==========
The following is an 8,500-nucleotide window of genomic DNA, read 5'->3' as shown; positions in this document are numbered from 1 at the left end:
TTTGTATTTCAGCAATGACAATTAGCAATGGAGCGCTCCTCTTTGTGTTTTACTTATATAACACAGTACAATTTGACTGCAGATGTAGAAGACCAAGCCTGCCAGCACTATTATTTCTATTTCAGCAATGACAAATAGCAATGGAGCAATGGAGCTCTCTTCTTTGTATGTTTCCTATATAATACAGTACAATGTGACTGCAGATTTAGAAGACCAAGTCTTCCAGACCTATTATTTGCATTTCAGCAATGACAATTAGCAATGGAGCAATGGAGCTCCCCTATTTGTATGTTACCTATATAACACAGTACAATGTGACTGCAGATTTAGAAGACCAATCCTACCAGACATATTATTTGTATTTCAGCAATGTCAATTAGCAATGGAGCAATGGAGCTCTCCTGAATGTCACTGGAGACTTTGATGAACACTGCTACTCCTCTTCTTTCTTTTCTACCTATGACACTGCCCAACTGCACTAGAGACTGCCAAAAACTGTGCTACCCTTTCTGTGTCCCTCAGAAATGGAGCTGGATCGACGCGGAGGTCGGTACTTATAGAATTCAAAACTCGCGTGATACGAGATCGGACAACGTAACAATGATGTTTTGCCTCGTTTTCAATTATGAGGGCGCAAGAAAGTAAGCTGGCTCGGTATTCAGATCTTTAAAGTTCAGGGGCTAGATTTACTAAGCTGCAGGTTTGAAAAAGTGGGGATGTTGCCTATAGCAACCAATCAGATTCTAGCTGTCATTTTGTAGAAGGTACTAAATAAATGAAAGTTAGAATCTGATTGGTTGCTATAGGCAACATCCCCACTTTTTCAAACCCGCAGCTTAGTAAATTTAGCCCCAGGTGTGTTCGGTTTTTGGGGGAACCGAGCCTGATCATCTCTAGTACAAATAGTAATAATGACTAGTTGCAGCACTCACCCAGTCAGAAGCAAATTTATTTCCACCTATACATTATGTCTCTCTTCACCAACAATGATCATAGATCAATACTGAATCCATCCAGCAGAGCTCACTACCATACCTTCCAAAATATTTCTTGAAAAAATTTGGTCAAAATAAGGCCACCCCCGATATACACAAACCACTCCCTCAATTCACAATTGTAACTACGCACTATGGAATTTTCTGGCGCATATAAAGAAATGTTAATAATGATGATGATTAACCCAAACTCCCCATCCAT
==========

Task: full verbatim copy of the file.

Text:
The following is an 8,500-nucleotide window of genomic DNA, read 5'->3' as shown; positions in this document are numbered from 1 at the left end:
TTTGTATTTCAGCAATGACAATTAGCAATGGAGCGCTCCTCTTTGTGTTTTACTTATATAACACAGTACAATTTGACTGCAGATGTAGAAGACCAAGCCTGCCAGCACTATTATTTCTATTTCAGCAATGACAAATAGCAATGGAGCAATGGAGCTCTCTTCTTTGTATGTTTCCTATATAATACAGTACAATGTGACTGCAGATTTAGAAGACCAAGTCTTCCAGACCTATTATTTGCATTTCAGCAATGACAATTAGCAATGGAGCAATGGAGCTCCCCTATTTGTATGTTACCTATATAACACAGTACAATGTGACTGCAGATTTAGAAGACCAATCCTACCAGACATATTATTTGTATTTCAGCAATGTCAATTAGCAATGGAGCAATGGAGCTCTCCTGAATGTCACTGGAGACTTTGATGAACACTGCTACTCCTCTTCTTTCTTTTCTACCTATGACACTGCCCAACTGCACTAGAGACTGCCAAAAACTGTGCTACCCTTTCTGTGTCCCTCAGAAATGGAGCTGGATCGACGCGGAGGTCGGTACTTATAGAATTCAAAACTCGCGTGATACGAGATCGGACAACGTAACAATGATGTTTTGCCTCGTTTTCAATTATGAGGGCGCAAGAAAGTAAGCTGGCTCGGTATTCAGATCTTTAAAGTTCAGGGGCTAGATTTACTAAGCTGCAGGTTTGAAAAAGTGGGGATGTTGCCTATAGCAACCAATCAGATTCTAGCTGTCATTTTGTAGAAGGTACTAAATAAATGAAAGTTAGAATCTGATTGGTTGCTATAGGCAACATCCCCACTTTTTCAAACCCGCAGCTTAGTAAATTTAGCCCCAGGTGTGTTCGGTTTTTGGGGGAACCGAGCCTGATCATCTCTAGTACAAATAGTAATAATGACTAGTTGCAGCACTCACCCAGTCAGAAGCAAATTTATTTCCACCTATACATTATGTCTCTCTTCACCAACAATGATCATAGATCAATACTGAATCCATCCAGCAGAGCTCACTACCATACCTTCCAAAATATTTCTTGAAAAAATTTGGTCAAAATAAGGCCACCCCCGATATACACAAACCACTCCCTCAATTCACAATTGTAACTACGCACTATGGAATTTTCTGGCGCATATAAAGAAATGTTAATAATGATGATGATTAACCCAAACTCCCCATCCAT